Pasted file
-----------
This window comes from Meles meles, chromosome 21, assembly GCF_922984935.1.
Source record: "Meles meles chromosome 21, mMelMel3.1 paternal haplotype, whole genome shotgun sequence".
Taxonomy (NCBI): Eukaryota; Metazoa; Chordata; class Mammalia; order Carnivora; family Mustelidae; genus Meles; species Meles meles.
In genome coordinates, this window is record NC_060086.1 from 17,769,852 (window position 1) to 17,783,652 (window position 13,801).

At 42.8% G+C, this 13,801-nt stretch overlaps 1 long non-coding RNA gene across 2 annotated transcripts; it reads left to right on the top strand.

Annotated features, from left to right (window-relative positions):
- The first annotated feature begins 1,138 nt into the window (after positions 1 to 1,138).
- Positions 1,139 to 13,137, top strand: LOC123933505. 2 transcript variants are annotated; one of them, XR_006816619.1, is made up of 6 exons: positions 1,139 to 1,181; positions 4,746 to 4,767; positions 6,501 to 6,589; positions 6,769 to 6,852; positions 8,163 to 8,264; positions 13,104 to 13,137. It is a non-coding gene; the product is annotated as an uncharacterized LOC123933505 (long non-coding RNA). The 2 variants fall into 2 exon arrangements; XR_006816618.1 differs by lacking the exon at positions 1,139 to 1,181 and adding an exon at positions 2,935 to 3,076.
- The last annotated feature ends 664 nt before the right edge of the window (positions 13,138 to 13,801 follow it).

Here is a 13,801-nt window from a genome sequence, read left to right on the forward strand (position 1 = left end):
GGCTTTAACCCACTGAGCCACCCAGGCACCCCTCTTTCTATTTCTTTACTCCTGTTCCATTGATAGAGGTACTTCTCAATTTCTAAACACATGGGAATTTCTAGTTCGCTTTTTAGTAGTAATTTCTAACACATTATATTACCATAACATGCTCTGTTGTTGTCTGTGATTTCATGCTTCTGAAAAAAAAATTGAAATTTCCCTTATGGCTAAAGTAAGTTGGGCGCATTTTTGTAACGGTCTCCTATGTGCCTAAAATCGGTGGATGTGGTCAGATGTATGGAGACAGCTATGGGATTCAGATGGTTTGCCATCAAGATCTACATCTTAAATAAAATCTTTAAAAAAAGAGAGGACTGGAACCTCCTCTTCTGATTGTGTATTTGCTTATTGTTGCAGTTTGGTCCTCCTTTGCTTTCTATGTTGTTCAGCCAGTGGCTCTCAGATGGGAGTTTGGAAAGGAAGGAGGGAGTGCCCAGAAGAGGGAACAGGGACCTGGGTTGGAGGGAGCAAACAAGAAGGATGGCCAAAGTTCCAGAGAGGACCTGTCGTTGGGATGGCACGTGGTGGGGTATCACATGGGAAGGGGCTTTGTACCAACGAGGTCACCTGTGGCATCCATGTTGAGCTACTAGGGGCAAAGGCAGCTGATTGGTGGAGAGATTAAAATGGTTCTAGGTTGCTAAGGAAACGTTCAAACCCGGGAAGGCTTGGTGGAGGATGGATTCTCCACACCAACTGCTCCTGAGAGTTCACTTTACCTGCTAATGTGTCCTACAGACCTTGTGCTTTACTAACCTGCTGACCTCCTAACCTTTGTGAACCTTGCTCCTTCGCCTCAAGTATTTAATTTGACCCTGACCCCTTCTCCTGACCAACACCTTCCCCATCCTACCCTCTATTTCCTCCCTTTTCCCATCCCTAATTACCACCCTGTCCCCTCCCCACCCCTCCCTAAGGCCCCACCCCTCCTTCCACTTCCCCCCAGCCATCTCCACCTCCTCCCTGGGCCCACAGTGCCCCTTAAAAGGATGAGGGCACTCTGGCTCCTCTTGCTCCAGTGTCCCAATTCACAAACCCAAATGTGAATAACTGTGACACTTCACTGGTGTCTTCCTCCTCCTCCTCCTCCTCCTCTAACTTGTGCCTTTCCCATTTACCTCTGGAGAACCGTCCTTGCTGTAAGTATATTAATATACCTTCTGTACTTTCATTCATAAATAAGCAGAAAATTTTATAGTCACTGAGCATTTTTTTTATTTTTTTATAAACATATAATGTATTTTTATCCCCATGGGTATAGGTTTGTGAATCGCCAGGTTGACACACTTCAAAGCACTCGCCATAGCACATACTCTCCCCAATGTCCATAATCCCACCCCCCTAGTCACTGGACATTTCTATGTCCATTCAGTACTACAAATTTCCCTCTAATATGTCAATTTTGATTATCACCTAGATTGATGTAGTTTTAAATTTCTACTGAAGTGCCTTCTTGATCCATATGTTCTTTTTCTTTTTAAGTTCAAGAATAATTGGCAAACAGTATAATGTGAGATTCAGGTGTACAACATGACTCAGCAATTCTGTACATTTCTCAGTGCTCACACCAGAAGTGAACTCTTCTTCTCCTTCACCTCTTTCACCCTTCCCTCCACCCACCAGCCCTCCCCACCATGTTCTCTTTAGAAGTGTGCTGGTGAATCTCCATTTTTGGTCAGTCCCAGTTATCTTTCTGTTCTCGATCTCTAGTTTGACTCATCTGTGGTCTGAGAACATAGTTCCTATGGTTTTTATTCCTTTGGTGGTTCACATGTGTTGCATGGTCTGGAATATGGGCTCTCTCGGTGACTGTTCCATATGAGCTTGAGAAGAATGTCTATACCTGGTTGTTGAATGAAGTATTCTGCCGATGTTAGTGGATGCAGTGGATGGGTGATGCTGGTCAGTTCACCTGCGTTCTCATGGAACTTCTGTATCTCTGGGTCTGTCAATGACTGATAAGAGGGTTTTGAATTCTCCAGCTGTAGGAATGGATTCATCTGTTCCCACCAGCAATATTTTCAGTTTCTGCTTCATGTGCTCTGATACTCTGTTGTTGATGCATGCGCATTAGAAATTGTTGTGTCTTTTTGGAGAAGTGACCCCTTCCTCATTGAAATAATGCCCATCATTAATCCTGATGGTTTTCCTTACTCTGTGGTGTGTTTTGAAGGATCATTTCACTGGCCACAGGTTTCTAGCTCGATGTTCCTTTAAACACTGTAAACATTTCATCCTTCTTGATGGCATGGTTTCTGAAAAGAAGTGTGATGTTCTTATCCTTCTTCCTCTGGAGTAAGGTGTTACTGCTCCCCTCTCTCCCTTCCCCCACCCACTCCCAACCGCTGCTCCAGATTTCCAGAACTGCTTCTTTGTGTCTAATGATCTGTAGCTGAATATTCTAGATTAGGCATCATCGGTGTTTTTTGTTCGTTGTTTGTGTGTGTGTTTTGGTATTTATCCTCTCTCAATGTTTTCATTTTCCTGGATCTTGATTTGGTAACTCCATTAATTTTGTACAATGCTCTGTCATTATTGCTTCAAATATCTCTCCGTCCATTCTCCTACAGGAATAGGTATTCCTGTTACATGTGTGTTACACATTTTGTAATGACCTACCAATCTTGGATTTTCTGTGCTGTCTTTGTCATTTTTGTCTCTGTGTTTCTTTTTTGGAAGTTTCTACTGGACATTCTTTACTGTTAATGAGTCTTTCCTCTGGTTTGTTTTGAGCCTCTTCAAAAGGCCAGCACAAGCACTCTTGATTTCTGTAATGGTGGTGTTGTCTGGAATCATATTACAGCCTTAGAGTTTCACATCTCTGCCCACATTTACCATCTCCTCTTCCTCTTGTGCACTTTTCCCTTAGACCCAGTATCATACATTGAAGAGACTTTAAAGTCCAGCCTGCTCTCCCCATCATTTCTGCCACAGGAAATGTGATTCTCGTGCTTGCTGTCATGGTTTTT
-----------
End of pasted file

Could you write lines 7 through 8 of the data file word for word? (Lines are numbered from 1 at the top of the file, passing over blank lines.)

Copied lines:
- The first annotated feature begins 1,138 nt into the window (after positions 1 to 1,138).
- Positions 1,139 to 13,137, top strand: LOC123933505. 2 transcript variants are annotated; one of them, XR_006816619.1, is made up of 6 exons: positions 1,139 to 1,181; positions 4,746 to 4,767; positions 6,501 to 6,589; positions 6,769 to 6,852; positions 8,163 to 8,264; positions 13,104 to 13,137. It is a non-coding gene; the product is annotated as an uncharacterized LOC123933505 (long non-coding RNA). The 2 variants fall into 2 exon arrangements; XR_006816618.1 differs by lacking the exon at positions 1,139 to 1,181 and adding an exon at positions 2,935 to 3,076.